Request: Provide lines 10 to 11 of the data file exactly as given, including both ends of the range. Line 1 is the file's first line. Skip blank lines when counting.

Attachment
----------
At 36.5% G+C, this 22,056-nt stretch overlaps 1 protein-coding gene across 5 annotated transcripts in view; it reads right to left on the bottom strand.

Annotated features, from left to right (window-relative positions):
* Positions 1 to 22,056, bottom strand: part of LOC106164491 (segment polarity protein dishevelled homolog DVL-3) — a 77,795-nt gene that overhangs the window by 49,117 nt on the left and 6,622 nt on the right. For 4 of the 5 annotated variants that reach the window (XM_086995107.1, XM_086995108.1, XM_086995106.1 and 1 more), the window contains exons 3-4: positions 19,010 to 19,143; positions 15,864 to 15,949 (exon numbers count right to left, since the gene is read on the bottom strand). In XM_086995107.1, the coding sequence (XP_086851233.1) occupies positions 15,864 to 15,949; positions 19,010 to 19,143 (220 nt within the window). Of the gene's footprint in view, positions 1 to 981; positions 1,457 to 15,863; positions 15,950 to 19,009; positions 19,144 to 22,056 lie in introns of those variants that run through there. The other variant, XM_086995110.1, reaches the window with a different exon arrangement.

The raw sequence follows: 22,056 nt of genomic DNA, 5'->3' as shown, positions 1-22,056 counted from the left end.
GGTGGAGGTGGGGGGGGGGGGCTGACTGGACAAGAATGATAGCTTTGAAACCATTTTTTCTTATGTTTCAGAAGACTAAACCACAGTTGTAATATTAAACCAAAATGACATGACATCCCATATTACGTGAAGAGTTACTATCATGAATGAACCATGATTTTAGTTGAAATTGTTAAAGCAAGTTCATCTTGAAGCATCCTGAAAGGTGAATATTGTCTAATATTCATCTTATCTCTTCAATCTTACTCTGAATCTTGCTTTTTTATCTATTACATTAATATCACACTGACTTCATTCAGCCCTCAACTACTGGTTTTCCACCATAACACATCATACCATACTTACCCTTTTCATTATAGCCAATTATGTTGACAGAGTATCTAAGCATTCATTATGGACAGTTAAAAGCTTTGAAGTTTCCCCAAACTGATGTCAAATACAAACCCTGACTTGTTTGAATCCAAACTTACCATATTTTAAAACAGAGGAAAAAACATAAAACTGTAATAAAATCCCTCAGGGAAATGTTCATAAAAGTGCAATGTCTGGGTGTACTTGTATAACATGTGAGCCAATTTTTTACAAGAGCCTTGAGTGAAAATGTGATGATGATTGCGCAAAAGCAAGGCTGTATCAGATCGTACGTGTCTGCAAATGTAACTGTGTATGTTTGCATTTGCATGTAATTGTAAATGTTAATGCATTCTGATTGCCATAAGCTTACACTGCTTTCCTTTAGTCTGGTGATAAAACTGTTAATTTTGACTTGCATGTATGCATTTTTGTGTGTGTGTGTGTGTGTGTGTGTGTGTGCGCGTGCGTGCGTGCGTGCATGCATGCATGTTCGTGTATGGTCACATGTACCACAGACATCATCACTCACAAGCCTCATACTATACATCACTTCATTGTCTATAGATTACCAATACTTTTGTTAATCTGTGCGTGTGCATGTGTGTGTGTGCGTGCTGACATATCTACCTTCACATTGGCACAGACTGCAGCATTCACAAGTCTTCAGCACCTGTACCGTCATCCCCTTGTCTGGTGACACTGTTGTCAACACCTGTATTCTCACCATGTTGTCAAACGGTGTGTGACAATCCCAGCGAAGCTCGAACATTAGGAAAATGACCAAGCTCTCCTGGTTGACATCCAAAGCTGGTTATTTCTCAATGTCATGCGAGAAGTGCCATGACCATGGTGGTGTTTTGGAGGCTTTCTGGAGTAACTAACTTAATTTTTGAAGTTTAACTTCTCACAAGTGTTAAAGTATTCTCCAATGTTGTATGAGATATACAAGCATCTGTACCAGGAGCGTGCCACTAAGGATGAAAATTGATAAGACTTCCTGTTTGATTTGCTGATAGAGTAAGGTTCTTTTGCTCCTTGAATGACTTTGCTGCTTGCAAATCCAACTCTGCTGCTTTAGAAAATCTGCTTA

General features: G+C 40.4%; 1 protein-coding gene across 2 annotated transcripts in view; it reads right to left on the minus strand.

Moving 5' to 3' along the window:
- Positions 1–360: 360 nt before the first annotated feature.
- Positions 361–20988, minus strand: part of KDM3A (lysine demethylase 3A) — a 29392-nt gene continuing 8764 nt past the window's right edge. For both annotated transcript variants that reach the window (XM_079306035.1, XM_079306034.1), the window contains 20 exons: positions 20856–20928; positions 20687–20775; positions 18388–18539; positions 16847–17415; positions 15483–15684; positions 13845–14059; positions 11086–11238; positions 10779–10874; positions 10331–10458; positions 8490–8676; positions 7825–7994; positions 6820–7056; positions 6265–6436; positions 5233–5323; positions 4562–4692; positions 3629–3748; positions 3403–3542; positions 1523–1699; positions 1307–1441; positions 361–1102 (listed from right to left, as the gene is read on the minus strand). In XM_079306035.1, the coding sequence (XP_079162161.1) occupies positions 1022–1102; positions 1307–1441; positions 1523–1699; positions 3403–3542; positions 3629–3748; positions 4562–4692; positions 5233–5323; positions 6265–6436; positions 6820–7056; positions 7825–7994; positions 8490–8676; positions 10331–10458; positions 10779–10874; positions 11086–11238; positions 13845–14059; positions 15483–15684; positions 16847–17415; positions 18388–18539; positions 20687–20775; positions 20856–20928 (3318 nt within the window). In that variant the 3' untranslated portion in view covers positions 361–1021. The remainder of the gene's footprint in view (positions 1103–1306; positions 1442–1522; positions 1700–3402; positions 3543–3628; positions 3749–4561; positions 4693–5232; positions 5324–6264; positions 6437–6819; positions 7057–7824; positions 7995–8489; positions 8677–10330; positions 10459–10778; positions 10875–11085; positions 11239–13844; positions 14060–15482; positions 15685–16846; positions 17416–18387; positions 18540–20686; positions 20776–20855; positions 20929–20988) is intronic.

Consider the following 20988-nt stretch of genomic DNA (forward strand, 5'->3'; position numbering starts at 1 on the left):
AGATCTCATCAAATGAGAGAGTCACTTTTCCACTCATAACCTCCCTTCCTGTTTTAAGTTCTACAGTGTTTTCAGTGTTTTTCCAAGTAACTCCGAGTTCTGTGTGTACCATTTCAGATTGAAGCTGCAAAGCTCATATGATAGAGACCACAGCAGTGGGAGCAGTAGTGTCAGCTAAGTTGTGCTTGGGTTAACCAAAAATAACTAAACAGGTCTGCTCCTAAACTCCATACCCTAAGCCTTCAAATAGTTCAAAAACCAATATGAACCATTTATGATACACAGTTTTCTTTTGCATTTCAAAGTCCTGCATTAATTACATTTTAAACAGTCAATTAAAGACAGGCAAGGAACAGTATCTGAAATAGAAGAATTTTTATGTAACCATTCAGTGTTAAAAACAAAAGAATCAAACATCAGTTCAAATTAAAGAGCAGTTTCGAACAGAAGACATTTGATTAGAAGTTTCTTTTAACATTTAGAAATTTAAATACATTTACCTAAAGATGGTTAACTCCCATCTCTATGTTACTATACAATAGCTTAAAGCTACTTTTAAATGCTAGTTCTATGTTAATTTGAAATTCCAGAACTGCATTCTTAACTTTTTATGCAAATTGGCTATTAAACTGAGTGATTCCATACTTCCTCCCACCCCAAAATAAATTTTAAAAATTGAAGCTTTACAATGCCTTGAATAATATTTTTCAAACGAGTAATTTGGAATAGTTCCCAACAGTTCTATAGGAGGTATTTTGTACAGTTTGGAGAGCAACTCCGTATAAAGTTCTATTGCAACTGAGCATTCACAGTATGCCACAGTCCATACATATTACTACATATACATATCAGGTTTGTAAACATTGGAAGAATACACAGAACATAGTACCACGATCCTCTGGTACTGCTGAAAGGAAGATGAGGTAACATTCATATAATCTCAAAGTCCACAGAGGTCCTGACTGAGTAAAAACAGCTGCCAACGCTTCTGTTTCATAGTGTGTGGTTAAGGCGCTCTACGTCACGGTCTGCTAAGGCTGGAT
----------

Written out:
Consider the following 20988-nt stretch of genomic DNA (forward strand, 5'->3'; position numbering starts at 1 on the left):
AGATCTCATCAAATGAGAGAGTCACTTTTCCACTCATAACCTCCCTTCCTGTTTTAAGTTCTACAGTGTTTTCAGTGTTTTTCCAAGTAACTCCGAGTTCTGTGTGTACCATTTCAGATTGAAGCTGCAAAGCTCATATGATAGAGACCACAGCAGTGGGAGCAGTAGTGTCAGCTAAGTTGTGCTTGGGTTAACCAAAAATAACTAAACAGGTCTGCTCCTAAACTCCATACCCTAAGCCTTCAAATAGTTCAAAAACCAATATGAACCATTTATGATACACAGTTTTCTTTTGCATTTCAAAGTCCTGCATTAATTACATTTTAAACAGTCAATTAAAGACAGGCAAGGAACAGTATCTGAAATAGAAGAATTTTTATGTAACCATTCAGTGTTAAAAACAAAAGAATCAAACATCAGTTCAAATTAAAGAGCAGTTTCGAACAGAAGACATTTGATTAGAAGTTTCTTTTAACATTTAGAAATTTAAATACATTTACCTAAAGATGGTTAACTCCCATCTCTATGTTACTATACAATAGCTTAAAGCTACTTTTAAATGCTAGTTCTATGTTAATTTGAAATTCCAGAACTGCATTCTTAACTTTTTATGCAAATTGGCTATTAAACTGAGTGATTCCATACTTCCTCCCACCCCAAAATAAATTTTAAAAATTGAAGCTTTACAATGCCTTGAATAATATTTTTCAAACGAGTAATTTGGAATAGTTCCCAACAGTTCTATAGGAGGTATTTTGTACAGTTTGGAGAGCAACTCCGTATAAAGTTCTATTGCAACTGAGCATTCACAGTATGCCACAGTCCATACATATTACTACATATACATATCAGGTTTGTAAACATTGGAAGAATACACAGAACATAGTACCACGATCCTCTGGTACTGCTGAAAGGAAGATGAGGTAACATTCATATAATCTCAAAGTCCACAGAGGTCCTGACTGAGTAAAAACAGCTGCCAACGCTTCTGTTTCATAGTGTGTGGTTAAGGCGCTCTACGTCACGGTCTGCTAAGGCTGGAT